That's unfortunate you can't buy pure gasoline in CA. Pretty much every marina/gas dock i've been to in MO sells pure gasoline.
Sounds like similar operating cycle as aircraft engines, which operate at full power for takeoff and climb and almost full power in cruise. Also they have tight cowlings. Still, boats have unlimited water cooling available, so cylinder head temps have to be much lower. As with aviation, magazine articles and many mechanics perpetuate myths, which turn out not to be true. "Leaner is hotter. Richer is cooler" is the worst one that has finally been proven wrong with fully instrumented aircraft engines. I doubt if anyone has put CHT and EGT probes on every cylinder of a marine engine and adjusted the mixtures real time to see what really happens.

Jim
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Old 03-08-2010, 12:13 PM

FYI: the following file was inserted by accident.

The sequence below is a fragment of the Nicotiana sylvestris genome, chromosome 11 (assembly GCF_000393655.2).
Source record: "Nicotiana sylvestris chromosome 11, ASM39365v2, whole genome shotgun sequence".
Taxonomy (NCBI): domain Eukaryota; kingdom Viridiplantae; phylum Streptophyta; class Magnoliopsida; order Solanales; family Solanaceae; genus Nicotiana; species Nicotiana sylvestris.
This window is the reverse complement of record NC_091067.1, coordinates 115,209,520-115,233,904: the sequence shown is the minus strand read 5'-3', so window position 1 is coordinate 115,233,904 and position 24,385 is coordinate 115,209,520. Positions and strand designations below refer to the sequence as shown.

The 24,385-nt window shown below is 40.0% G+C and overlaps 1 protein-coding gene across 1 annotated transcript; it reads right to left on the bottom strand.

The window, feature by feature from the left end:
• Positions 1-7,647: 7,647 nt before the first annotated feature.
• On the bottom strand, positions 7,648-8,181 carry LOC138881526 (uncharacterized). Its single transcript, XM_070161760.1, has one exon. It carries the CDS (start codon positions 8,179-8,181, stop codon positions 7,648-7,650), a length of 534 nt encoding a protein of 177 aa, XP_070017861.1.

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Quote:
Originally Posted by jimandmandy View Post
Sounds like similar operating cycle as aircraft engines, which operate at full power for takeoff and climb and almost full power in cruise. Also they have tight cowlings. Still, boats have unlimited water cooling available, so cylinder head temps have to be much lower. As with aviation, magazine articles and many mechanics perpetuate myths, which turn out not to be true. "Leaner is hotter. Richer is cooler" is the worst one that has finally been proven wrong with fully instrumented aircraft engines. I doubt if anyone has put CHT and EGT probes on every cylinder of a marine engine and adjusted the mixtures real time to see what really happens.